SA French MD Quentin van Breda says the increased popularity is because one of the primary challenges on any site is the need to move both people and materials to levels where critical activities need to be performed, and this has to be done safely while maximising productivity.
Many sites make use of tower cranes to handle heavy loads and move these across a wide area on the site. This mode of materials handling, however, cannot be justified for smaller components such as scaffolding material and other equipment. Also, tower cranes cannot move personnel to various levels.
“The traditional method of moving such equipment manually is not productive at all and often results in excessive standing time with the associated loss of productivity, and can increase unsafe work practice on a site,” van Breda explains.
The contractor’s challenge is to find a piece of lifting equipment that will transport both men and materials to various levels on multi-storey constructions, and one that will reduce the manual handling as well as the consequential risk of injury. The SA French hoists do not only fit the profile for this type of lifting activity, but can also travel at a speed that is effective and safe.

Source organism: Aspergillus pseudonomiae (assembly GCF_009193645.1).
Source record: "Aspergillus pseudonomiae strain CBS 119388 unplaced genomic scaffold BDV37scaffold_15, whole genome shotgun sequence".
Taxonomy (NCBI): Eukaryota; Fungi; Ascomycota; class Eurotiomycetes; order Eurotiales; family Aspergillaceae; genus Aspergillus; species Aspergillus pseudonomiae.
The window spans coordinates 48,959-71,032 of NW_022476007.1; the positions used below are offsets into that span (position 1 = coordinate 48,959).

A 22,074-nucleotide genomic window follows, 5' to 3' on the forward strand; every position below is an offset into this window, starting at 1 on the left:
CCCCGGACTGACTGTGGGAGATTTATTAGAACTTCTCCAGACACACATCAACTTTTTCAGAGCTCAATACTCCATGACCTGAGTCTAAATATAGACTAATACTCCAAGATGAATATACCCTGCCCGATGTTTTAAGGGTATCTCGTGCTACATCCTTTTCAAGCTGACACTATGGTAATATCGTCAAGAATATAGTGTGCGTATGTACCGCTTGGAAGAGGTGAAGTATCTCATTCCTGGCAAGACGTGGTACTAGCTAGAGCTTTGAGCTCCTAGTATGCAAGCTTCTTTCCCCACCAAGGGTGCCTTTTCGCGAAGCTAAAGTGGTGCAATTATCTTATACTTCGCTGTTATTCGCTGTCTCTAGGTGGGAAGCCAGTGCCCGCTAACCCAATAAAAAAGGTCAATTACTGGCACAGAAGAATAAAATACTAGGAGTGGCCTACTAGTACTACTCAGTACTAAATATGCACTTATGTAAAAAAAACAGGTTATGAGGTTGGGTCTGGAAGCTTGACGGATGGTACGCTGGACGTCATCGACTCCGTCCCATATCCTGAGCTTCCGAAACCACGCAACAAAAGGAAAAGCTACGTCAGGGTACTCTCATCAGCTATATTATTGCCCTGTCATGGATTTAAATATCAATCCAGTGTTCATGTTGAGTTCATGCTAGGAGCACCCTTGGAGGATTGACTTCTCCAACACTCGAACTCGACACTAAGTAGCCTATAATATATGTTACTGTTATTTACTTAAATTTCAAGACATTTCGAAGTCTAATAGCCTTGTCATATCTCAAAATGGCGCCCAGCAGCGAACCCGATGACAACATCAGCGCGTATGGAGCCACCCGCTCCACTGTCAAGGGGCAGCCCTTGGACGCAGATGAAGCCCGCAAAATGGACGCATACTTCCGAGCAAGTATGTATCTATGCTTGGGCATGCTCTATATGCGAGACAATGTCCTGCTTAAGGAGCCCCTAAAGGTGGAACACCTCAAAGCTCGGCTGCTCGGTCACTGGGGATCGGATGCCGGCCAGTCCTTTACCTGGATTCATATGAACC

“Often the vertical lifting of men and materials is not appreciated in terms of the complexity it adds to logistics on a construction or mining site,” van Breda says. The challenge is to provide safe, efficient vertical travel on a project while it is being constructed.
A recent example where a hoist supplied by SA French provided a "best fit logistical vertical lifting solution" is at Kusile power station.
SA French supplied man-materials hoists to Mitsubishi Hitachi Power Systems Africa (MHPS) and this purpose engineered single mast hoist is equipped with two separate cages. One has a 2 t capacity to carry personnel, while the other is capable of carrying 3.2 t of material. Significantly, both cages operate simultaneously and thereby increase productivity, while the configuration of the SA French hoist also allows for materials to be loaded by forklift, further speeding up the operation, said SA French.
An example of use within the mining sector is SA French's recent supply of two 0.5 t passenger hoists to a copper mine in Zambia. These two hoists will be responsible for moving personnel together with light tools and equipment up the shaft headgear framework.
Vertical transport solutions need to comply with the most stringent safety parameters; the hoists supplied by SA French incorporate advanced safety, including speed regulators and an overspeed emergency braking system.